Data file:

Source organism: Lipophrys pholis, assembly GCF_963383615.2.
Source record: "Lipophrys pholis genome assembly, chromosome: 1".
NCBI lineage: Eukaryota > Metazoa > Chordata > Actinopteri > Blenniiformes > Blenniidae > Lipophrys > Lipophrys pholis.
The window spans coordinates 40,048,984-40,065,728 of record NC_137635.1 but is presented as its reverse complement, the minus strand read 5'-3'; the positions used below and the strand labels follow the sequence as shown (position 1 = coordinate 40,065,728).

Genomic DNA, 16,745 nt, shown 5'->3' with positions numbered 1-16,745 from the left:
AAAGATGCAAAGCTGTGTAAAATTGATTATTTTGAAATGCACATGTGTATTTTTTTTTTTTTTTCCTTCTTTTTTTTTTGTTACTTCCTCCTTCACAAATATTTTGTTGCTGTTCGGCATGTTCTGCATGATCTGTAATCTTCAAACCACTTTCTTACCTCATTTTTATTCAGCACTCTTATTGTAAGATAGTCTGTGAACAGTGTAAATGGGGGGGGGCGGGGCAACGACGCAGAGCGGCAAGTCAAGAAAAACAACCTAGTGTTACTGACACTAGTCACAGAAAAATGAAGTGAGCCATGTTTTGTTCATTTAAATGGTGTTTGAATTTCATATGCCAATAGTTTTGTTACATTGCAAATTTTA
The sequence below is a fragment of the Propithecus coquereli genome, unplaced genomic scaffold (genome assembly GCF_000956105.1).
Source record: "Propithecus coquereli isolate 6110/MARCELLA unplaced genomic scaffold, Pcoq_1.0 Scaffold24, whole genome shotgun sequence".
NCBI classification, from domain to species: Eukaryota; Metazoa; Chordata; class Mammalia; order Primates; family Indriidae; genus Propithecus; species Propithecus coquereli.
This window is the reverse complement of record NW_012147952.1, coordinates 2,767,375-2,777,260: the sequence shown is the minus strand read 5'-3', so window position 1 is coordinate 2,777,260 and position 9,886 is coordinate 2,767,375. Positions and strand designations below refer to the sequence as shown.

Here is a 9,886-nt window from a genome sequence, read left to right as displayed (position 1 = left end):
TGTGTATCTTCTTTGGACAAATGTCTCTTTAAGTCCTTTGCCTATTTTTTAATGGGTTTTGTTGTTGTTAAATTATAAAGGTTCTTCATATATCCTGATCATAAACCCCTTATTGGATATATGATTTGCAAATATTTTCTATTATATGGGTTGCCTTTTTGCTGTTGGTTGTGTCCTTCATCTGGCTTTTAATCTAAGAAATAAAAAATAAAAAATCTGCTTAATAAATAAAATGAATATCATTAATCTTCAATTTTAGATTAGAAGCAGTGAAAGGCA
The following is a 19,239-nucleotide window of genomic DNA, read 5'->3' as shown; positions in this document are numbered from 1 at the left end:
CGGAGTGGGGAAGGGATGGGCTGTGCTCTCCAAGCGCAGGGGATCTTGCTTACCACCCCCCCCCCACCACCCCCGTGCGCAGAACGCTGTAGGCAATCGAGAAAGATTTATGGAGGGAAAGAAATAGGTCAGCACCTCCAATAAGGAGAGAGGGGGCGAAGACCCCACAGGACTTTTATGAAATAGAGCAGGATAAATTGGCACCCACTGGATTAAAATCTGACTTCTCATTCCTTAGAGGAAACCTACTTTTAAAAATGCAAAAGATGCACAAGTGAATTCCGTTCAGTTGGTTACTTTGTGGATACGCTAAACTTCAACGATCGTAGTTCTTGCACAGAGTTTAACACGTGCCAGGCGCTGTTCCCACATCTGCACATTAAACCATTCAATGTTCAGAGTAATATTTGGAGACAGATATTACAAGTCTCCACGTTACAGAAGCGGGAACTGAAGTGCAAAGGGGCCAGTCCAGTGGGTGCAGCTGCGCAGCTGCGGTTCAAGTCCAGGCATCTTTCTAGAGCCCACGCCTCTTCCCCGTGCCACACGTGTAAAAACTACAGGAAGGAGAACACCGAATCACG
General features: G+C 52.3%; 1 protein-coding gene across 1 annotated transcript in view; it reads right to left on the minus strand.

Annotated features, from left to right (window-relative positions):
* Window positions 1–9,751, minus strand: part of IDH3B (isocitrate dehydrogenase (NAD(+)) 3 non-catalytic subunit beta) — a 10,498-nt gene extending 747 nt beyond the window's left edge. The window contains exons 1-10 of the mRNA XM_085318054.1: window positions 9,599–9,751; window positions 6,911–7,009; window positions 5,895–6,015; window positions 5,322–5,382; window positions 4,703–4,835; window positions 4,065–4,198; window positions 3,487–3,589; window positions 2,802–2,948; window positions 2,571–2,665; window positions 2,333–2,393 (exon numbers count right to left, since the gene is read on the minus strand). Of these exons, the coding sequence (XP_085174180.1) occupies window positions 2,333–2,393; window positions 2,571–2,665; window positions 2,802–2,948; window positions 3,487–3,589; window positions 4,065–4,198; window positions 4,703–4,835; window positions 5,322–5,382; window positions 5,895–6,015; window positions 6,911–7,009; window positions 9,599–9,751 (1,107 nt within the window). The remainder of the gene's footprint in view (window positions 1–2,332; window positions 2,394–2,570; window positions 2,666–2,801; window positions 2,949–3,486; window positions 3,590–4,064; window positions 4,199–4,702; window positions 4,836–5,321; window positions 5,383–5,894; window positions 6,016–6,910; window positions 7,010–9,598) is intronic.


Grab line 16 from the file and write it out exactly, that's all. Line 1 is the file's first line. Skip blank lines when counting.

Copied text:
Annotated features, from left to right (window-relative positions):